Tourism

Topics: Agra, Mughal Empire, Taj Mahal Pages: 21 (6380 words) Published: August 23, 2013
TOURISMOS: AN INTERNATIONAL MULTIDISCIPLINARY JOURNAL OF TOURISM Volume 6, Number 2, Autumn 2011, pp. 139-158 UDC: 338.48+640(050)

ECONOMIC POTENTIAL OF TOURISM: A CASE STUDY OF AGRA
Surabhi Srivastava University of Lucknow
Tourism in its broadest generic sense can do more to develop understanding among the people, provide jobs, create foreign exchange and raise living standards than any other economic force. India is world famous for the city of Taj -Agra. There are a number of other tourists attractions like Agra Fort, Itmad-uddaula's tomb, Bharatpur Sanctuary, Sikandara, Fatehpur Sikri etc which have equal historical and architectural significance but tourists are not aware of about all these places and monuments. The focus of this paper is on the economic benefits accruing to the state byway of tourist's arrivals to Agra. Though Agra receives maximum number of tourists but except Taj Mahal they are not aware about other monuments. This study will evaluate the reasons of lacking in economic benefits from tourism and also analyse the tourist’ problems facing at Agra. Key Words: Economic, Potential, Tourism, Agra, Taj Mahal. 1

JEL Classification: L83, M1, O1 INTRODUCTION Tourism is a field of human activity known to mankind from time immemorial. It cuts across barriers of caste, colour, creed and builds universal brotherhood. The world's oldest industry is also one of the largest and fastest growing industries today. In general terms travel is referred to any movement of one or more people from one point to another. There is not much difference between tourism and travel; in general both terms are used as synonyms (Nanthakumar et al, 2008). Many people believe that tourism is a service industry that takes care of visitors when they are away from home. Some restrict the definition of

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tourism by number of miles away from home, overnight stays in paid accommodations, or travel for the purpose of pleasure or leisure. Others think that travel and tourism should not even be referred to as an industry. Hunt and Layne (1991) acknowledge the problems of defining travel and tourism. They say that travel was the most accepted term until 1987 and that since that time tourism is the accepted term used to “singularly describe the activity of people taking trips away from home and the industry which has developed in response to this activity”. ROLE OF TOURISM IN ECONOMIC DEVELOPMENT Tourism today is one of the fastest growing industries throughout the world. A large number of developing countries today are aware of the economic potential benefit of tourism. The economic value of tourism to an economy is measured by its contribution to the national income, the earnings of foreign exchange, its contribution to the state revenues & the creation of employment The importance of earnings for developing countries is, however, much more felt than those for developed countries. Although tourism is sensitive to the level of economic activity in the tourist generating countries, it provides more stable earnings than being provided by primary products. Tourism is thus the most important source of income for many countries. For instance, newly emerging countries in such areas as the Caribbean depend very heavily on tourist income, which often represents the major part of the gross domestic product (GDP). Tourism as a source of income is not easy to measure, at least with any degree of accuracy, the reason being of the multiplier effect (Clarke et al, 2009; Brida et al, 2010; Rastegar, 2010). The flow of money generated by tourist spending multiplies as it passes through various sections of the economy through the operation of the multiplier effect (Dritsakis, 2008; Boopen, 2006). Tourism not only creates jobs but it also encourages growth in the primary and secondary sectors of industry. This is known as the multiplier effect which in...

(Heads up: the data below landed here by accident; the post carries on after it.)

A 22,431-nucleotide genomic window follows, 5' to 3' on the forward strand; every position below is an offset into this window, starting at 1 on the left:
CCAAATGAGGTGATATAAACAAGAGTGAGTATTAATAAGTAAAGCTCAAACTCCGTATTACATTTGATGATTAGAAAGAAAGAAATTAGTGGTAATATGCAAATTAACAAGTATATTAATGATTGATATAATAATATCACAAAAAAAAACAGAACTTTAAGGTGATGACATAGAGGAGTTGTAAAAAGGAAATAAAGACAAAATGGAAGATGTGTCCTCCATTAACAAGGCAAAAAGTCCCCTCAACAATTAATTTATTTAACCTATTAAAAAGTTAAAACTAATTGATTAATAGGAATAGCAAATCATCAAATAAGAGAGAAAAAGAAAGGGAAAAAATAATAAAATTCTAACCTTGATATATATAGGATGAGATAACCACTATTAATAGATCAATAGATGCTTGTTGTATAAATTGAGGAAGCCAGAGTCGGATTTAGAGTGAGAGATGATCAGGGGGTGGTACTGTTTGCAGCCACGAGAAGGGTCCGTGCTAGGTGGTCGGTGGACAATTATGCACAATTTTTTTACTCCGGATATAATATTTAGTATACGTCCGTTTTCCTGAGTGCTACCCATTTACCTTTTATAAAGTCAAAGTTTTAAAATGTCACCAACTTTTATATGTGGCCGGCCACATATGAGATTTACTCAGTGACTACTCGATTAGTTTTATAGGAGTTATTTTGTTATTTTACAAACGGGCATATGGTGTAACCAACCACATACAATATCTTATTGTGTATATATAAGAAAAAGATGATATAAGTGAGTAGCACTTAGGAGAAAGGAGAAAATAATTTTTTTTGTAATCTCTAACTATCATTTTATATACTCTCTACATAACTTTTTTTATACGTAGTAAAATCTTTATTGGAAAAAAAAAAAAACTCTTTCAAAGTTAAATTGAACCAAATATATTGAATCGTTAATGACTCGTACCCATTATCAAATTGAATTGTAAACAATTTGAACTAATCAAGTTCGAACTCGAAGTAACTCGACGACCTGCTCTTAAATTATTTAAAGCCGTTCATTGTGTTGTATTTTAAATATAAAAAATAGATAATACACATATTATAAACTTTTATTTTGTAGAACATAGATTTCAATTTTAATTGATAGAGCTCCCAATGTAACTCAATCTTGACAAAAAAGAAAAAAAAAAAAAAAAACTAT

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SUBMITTED: APR 2010 REVISION SUBMITTED: AUG 2010 2nd REVISION SUBMITTED: OCT 2010 ACCEPTED: NOV 2010 157
Surabhi Srivastava
REFEREED ANONYMOUSLY Surabhi Srivastava (surabhi3k@gmail.com) is Lecturer at the Sherwood College of Professional Management, University of Lucknow, Lucknow, India.
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